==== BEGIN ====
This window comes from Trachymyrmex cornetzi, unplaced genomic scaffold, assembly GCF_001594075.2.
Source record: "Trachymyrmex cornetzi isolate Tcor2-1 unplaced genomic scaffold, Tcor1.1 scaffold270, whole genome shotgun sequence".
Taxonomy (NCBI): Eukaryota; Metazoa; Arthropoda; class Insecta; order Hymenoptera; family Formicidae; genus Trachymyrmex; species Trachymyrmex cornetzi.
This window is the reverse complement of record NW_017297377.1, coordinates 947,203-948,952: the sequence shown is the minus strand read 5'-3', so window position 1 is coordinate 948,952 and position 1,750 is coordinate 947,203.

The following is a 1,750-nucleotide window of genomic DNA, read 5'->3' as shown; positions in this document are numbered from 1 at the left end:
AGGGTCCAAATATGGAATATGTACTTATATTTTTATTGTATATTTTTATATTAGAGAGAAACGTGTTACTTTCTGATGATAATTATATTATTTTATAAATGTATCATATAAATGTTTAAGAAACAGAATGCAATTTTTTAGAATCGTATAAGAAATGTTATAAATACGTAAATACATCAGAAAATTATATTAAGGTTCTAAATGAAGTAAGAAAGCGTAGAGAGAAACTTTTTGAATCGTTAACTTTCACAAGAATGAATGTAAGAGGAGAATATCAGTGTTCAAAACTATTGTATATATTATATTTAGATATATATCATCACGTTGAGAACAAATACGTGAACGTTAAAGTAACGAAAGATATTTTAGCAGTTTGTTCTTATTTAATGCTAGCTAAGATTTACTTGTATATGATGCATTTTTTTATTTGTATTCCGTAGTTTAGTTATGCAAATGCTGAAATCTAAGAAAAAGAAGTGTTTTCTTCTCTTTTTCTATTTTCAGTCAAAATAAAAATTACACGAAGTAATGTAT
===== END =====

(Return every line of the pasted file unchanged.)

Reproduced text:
This window comes from Trachymyrmex cornetzi, unplaced genomic scaffold, assembly GCF_001594075.2.
Source record: "Trachymyrmex cornetzi isolate Tcor2-1 unplaced genomic scaffold, Tcor1.1 scaffold270, whole genome shotgun sequence".
Taxonomy (NCBI): Eukaryota; Metazoa; Arthropoda; class Insecta; order Hymenoptera; family Formicidae; genus Trachymyrmex; species Trachymyrmex cornetzi.
This window is the reverse complement of record NW_017297377.1, coordinates 947,203-948,952: the sequence shown is the minus strand read 5'-3', so window position 1 is coordinate 948,952 and position 1,750 is coordinate 947,203.

The following is a 1,750-nucleotide window of genomic DNA, read 5'->3' as shown; positions in this document are numbered from 1 at the left end:
AGGGTCCAAATATGGAATATGTACTTATATTTTTATTGTATATTTTTATATTAGAGAGAAACGTGTTACTTTCTGATGATAATTATATTATTTTATAAATGTATCATATAAATGTTTAAGAAACAGAATGCAATTTTTTAGAATCGTATAAGAAATGTTATAAATACGTAAATACATCAGAAAATTATATTAAGGTTCTAAATGAAGTAAGAAAGCGTAGAGAGAAACTTTTTGAATCGTTAACTTTCACAAGAATGAATGTAAGAGGAGAATATCAGTGTTCAAAACTATTGTATATATTATATTTAGATATATATCATCACGTTGAGAACAAATACGTGAACGTTAAAGTAACGAAAGATATTTTAGCAGTTTGTTCTTATTTAATGCTAGCTAAGATTTACTTGTATATGATGCATTTTTTTATTTGTATTCCGTAGTTTAGTTATGCAAATGCTGAAATCTAAGAAAAAGAAGTGTTTTCTTCTCTTTTTCTATTTTCAGTCAAAATAAAAATTACACGAAGTAATGTAT